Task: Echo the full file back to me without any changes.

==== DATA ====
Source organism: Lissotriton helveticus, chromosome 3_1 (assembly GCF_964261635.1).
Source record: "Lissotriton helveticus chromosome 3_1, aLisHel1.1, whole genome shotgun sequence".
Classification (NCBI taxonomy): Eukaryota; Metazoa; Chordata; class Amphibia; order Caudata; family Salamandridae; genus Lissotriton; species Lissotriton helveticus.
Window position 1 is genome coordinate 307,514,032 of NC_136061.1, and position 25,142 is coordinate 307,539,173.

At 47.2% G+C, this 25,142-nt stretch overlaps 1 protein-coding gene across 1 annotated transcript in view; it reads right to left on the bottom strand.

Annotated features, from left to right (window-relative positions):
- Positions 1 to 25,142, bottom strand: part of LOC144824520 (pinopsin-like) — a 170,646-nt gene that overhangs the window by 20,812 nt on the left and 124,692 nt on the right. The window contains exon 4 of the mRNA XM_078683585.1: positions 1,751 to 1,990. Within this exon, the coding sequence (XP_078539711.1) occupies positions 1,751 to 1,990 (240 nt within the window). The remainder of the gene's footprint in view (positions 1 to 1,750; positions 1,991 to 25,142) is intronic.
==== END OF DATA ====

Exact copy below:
Source organism: Lissotriton helveticus, chromosome 3_1 (assembly GCF_964261635.1).
Source record: "Lissotriton helveticus chromosome 3_1, aLisHel1.1, whole genome shotgun sequence".
Classification (NCBI taxonomy): Eukaryota; Metazoa; Chordata; class Amphibia; order Caudata; family Salamandridae; genus Lissotriton; species Lissotriton helveticus.
Window position 1 is genome coordinate 307,514,032 of NC_136061.1, and position 25,142 is coordinate 307,539,173.

At 47.2% G+C, this 25,142-nt stretch overlaps 1 protein-coding gene across 1 annotated transcript in view; it reads right to left on the bottom strand.

Annotated features, from left to right (window-relative positions):
- Positions 1 to 25,142, bottom strand: part of LOC144824520 (pinopsin-like) — a 170,646-nt gene that overhangs the window by 20,812 nt on the left and 124,692 nt on the right. The window contains exon 4 of the mRNA XM_078683585.1: positions 1,751 to 1,990. Within this exon, the coding sequence (XP_078539711.1) occupies positions 1,751 to 1,990 (240 nt within the window). The remainder of the gene's footprint in view (positions 1 to 1,750; positions 1,991 to 25,142) is intronic.